From: Somerset, NJ
Nominated by: the HearStrong Foundation
Like many, Joshua's hearing loss began in his childhood.
"My (hearing) loss was a result of severe jaundice after birth," said Joshua. "I was readmitted to the hospital with hyperbillirubenanemia (severe jaundice) at three days old and as a result, I lost hearing. But, I was not diagnosed with hearing loss until I was two years old. That is when my parent's realized my speech was delayed."
"I received (my first pair of hearing aids) a few days before my second birthday. My mom tells me that my face really lit up when I heard her voice for the first time. I was mainstreamed in school and in the beginning I was treated different than everyone else. But once my classmates got to know me for my character and my personality, the hearing aids did not matter anymore. I enjoyed sports and tried out for the basketball team in 8th grade, but I was cut. Rather than feel sorry for myself, I worked really hard to improve my skills. I also got involved in doing community service activities…helping others made me feel good about myself and helped me realize that I have a lot to be thankful for. The next year, I tried out for the basketball team and this time, I made it. I eventually became the captain of our varsity team and was the leader in blocks, rebounds and scores."
When Joshua was 14, he received cochlear implants to help improve his speech.
"(The implants) really changed my life," he said. "I began to hear much clearer and I was noticing sounds that I didn't hear before."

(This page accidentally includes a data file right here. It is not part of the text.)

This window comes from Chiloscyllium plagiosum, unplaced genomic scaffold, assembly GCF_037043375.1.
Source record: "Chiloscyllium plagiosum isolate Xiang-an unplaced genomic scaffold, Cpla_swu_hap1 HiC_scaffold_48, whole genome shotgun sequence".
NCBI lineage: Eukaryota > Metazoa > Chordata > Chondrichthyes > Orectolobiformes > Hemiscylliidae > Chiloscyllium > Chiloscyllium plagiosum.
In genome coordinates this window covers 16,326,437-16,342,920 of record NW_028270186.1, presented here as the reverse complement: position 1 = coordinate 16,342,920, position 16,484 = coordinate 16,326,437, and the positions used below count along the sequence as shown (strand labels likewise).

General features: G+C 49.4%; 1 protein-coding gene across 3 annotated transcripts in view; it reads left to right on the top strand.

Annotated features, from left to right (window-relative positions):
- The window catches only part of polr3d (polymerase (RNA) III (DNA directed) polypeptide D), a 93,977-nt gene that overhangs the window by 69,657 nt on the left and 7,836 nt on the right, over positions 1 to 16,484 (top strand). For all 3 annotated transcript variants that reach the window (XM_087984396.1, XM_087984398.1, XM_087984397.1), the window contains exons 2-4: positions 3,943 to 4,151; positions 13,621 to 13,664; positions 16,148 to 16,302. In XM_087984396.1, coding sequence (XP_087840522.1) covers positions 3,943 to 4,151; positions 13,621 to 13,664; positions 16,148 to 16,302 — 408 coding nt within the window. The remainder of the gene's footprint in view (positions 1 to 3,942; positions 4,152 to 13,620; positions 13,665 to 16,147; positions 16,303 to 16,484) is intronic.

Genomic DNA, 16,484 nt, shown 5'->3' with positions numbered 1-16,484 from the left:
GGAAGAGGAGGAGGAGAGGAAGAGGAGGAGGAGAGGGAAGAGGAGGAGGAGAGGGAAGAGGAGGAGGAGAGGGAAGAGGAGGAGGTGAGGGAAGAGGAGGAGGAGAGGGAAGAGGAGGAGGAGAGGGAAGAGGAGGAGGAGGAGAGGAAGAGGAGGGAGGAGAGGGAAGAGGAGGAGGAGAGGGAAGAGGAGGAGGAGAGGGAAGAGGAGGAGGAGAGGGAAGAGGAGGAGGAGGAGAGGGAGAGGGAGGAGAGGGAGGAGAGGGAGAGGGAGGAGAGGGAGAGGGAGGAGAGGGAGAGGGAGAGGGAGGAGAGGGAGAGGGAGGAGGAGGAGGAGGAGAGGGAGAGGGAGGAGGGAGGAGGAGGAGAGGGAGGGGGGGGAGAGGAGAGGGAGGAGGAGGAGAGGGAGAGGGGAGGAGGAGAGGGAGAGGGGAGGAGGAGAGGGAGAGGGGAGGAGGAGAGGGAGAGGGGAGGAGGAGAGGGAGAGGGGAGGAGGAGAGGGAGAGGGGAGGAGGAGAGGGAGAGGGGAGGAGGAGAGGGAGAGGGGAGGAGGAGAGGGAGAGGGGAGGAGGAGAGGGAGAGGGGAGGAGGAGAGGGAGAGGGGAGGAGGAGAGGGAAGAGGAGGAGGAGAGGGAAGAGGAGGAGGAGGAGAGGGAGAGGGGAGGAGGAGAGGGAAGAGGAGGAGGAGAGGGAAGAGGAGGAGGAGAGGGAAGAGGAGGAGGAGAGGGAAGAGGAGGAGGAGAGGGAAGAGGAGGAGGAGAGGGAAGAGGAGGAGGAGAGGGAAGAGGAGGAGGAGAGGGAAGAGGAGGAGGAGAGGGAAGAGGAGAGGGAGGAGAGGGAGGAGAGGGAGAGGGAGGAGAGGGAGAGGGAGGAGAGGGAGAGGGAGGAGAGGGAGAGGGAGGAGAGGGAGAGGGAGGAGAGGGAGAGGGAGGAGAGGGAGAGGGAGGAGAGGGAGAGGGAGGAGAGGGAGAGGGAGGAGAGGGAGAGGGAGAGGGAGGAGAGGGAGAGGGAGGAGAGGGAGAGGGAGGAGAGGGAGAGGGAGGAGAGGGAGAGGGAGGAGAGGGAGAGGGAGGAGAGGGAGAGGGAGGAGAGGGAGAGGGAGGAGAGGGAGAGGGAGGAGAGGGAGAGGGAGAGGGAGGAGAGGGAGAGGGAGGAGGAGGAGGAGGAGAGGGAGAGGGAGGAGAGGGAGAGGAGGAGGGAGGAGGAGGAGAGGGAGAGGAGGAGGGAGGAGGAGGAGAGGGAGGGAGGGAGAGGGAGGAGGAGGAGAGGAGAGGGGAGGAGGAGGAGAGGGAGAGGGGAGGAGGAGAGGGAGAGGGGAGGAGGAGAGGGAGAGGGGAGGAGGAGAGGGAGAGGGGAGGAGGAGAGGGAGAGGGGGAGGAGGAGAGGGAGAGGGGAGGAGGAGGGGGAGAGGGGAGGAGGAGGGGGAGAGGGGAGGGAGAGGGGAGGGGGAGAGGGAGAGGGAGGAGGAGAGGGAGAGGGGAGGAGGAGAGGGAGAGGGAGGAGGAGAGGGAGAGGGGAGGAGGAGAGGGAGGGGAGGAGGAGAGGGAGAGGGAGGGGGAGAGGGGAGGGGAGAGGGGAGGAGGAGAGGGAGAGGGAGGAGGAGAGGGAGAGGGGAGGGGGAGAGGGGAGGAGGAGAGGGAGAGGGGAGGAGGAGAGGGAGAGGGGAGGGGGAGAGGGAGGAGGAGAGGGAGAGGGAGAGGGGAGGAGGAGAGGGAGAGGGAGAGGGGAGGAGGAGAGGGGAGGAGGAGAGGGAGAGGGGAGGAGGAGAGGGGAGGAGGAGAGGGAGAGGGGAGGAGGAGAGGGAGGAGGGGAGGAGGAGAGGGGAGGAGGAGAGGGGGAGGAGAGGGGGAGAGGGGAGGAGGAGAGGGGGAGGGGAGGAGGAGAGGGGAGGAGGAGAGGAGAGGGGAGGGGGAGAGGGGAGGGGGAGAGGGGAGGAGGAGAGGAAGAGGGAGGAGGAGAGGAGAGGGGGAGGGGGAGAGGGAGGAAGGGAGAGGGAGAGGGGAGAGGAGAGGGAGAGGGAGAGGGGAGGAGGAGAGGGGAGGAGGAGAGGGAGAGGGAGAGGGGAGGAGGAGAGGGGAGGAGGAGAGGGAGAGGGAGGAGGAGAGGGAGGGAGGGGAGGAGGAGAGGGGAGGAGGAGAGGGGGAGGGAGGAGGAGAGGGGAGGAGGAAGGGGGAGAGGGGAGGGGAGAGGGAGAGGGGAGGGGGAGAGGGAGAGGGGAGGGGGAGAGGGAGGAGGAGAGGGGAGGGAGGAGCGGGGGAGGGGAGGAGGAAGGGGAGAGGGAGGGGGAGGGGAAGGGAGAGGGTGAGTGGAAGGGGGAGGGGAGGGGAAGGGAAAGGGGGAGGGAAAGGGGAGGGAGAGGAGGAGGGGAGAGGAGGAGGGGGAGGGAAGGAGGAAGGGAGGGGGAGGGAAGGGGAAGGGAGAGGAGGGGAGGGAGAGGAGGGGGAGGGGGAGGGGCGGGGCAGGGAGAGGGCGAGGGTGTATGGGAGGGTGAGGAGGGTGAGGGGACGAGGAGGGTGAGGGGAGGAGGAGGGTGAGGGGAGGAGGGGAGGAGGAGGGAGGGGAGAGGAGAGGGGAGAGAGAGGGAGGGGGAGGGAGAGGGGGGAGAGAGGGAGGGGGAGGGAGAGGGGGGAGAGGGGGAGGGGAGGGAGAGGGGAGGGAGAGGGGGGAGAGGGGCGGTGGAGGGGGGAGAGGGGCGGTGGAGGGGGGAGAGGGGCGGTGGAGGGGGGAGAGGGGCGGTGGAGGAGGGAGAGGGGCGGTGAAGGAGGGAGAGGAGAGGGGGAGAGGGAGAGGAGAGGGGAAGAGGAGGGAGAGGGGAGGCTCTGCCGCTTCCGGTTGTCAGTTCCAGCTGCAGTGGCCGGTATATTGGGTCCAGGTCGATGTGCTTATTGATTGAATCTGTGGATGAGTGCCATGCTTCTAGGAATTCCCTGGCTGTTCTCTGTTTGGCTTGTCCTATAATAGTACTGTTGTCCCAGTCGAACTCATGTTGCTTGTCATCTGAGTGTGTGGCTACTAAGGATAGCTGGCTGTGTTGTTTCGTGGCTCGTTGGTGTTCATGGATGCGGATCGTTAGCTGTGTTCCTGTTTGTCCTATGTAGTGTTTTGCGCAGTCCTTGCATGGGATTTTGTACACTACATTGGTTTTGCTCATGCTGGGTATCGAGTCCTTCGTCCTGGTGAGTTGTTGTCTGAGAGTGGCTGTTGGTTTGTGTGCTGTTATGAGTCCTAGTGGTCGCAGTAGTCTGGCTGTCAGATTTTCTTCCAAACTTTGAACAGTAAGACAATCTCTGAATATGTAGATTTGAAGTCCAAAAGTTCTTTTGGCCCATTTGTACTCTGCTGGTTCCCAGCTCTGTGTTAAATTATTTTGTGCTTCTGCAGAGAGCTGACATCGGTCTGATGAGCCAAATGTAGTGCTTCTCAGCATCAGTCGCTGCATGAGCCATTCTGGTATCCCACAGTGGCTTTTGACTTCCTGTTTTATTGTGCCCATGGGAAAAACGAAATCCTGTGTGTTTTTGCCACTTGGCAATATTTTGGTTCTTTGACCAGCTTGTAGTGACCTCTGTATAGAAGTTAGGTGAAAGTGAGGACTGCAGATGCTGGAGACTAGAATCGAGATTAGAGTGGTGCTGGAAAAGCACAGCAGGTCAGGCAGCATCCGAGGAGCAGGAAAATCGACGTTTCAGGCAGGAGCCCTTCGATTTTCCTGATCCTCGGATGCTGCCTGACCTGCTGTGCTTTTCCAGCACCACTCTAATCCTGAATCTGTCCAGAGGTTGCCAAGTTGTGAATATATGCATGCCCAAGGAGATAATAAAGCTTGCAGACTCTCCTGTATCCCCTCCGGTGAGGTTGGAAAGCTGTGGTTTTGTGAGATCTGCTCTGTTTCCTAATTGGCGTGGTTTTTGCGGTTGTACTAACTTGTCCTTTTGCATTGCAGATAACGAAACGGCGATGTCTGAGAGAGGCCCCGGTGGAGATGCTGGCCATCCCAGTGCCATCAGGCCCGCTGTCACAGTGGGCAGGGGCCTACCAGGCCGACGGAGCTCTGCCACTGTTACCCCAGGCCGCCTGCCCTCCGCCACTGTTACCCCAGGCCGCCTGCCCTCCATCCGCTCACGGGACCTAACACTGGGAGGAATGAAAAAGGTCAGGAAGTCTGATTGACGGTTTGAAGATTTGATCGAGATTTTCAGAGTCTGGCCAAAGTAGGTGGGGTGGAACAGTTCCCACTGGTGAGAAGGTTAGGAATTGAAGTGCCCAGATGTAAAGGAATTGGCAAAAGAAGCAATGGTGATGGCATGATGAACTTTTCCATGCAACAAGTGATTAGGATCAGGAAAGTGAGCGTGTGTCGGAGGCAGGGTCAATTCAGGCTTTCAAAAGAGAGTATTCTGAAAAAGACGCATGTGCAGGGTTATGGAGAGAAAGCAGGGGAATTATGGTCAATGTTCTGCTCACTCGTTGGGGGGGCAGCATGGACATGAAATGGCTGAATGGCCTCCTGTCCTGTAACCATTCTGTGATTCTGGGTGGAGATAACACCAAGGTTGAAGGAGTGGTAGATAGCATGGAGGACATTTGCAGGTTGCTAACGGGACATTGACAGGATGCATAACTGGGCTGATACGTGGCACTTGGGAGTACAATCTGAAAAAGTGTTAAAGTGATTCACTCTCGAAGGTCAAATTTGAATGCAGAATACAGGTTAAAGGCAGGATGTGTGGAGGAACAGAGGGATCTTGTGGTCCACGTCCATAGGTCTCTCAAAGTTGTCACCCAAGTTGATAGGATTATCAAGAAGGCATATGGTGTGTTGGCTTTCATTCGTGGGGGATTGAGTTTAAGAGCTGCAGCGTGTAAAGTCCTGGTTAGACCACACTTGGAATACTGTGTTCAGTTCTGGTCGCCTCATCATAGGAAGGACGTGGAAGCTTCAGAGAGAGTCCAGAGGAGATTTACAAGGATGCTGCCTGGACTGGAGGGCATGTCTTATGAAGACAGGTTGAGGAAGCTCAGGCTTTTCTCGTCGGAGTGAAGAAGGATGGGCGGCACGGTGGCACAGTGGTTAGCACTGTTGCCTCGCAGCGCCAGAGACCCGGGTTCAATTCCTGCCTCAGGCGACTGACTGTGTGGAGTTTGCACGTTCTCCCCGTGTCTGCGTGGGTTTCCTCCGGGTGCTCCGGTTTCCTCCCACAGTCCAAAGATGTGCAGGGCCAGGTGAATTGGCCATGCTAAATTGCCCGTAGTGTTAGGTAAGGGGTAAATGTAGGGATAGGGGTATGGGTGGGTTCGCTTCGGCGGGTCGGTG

In the fall, Joshua will attend Gallaudet University to study studio art and digital media.
"Having better hearing helped me improve my grades so that I could get accepted into a great school like Gally and start to form relationships with other hearing impaired students."
"But before attending college, I have the honor of representing the United States in the 2013 Deaflympics in Bulgaria this summer. I will be the youngest player on the men's basketball team that is made up of 12 players from around the country. I am so excited about this opportunity to experience another culture and to play basketball with some of the best players from around the world!"
"I want people to know that having a hearing loss does not define who we are. There is a whole world out there and we have to find the courage to go after what we want and we cannot be stopped by a disability. When I wake up in the morning, I know that I have two choices: I can continue to dream or I can chase my dreams. I choose to chase them and people with (hearing loss) should chase their dreams too!"
Learn more about hearing loss, hearing aids, cochlear implants and how to live with hearing loss the HearStrong way.
A HearStrong Champion is an individual who refuses to let their hearing loss stand in the way of living a successful, well-rounded life. If this sounds like you or someone you know nominate them today!
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